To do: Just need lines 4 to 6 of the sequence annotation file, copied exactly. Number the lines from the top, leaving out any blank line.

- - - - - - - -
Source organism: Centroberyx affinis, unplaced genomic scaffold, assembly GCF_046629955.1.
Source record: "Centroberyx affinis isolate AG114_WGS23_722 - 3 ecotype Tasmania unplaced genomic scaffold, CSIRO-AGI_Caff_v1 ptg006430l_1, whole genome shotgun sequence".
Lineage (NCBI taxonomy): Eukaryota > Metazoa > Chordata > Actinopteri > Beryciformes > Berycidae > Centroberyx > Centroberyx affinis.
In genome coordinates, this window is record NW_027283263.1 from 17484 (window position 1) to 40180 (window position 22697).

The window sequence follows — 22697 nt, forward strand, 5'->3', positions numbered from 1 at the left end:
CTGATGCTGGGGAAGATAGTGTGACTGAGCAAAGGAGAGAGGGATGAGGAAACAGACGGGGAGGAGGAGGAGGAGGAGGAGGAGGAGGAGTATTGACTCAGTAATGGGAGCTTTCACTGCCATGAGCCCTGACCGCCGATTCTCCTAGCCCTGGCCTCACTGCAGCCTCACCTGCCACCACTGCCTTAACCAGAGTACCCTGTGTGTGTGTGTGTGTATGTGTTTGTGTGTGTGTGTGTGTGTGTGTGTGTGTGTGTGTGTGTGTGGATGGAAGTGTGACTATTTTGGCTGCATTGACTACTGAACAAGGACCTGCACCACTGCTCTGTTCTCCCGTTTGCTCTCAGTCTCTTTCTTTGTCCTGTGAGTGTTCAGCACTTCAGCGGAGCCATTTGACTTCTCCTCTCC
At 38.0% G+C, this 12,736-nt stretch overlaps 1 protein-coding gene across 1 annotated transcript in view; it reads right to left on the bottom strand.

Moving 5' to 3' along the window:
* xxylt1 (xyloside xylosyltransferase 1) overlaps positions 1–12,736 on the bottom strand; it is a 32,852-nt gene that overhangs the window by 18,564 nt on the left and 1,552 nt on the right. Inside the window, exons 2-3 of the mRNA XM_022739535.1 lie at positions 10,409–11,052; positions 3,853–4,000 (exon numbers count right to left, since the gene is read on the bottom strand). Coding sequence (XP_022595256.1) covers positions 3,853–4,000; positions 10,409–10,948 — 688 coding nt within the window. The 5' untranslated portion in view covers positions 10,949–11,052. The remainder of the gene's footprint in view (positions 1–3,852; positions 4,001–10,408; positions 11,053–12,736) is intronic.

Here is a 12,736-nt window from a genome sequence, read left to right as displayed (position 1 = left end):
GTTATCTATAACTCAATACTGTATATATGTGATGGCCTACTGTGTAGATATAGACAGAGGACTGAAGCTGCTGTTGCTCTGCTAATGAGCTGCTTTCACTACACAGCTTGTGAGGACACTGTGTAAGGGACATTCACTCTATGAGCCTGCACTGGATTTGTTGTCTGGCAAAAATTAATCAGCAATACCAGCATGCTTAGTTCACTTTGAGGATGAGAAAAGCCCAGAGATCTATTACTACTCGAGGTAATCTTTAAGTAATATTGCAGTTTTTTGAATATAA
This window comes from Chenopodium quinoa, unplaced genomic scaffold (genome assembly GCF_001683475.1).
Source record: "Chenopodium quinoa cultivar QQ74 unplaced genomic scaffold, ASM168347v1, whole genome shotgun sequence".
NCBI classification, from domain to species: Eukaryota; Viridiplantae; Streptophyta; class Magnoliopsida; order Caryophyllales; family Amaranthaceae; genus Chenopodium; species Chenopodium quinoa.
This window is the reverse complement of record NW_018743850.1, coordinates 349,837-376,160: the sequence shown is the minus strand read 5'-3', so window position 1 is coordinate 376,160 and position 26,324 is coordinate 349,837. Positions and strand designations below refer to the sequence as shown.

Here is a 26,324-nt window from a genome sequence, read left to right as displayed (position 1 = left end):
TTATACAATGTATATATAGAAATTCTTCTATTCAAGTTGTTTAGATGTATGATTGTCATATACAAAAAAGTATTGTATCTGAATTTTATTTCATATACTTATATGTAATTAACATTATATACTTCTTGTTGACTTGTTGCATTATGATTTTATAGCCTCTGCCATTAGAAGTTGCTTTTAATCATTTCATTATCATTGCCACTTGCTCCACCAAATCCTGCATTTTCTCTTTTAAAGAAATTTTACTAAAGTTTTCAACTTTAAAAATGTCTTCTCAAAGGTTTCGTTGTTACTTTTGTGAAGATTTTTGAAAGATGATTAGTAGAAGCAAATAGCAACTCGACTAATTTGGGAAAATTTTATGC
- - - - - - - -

In genome coordinates, this window is record NW_027283263.1 from 17484 (window position 1) to 40180 (window position 22697).

The window sequence follows — 22697 nt, forward strand, 5'->3', positions numbered from 1 at the left end:
CTGATGCTGGGGAAGATAGTGTGACTGAGCAAAGGAGAGAGGGATGAGGAAACAGACGGGGAGGAGGAGGAGGAGGAGGAGGAGGAGGAGTATTGACTCAGTAATGGGAGCTTTCACTGCCATGAGCCCTGACCGCCGATTCTCCTAGCCCTGGCCTCACTGCAGCCTCACCTGCCACCACTGCCTTAACCAGAGTACCCTGTGTGTGTGTGTGTGTATGTGTTTGTGTGTGTGTGTGTGTGTGTGTGTGTGTGTGTGTGTGTGTGGATGGAAGTGTGACTATTTTGGCTGCATTGACTACTGAACAAGGACCTGCACCACTGCTCTGTTCTCCCGTTTGCTCTCAGTCTCTTTCTTTGTCCTGTGAGTGTTCAGCACTTCAGCGGAGCCATTTGACTTCTCCTCTCC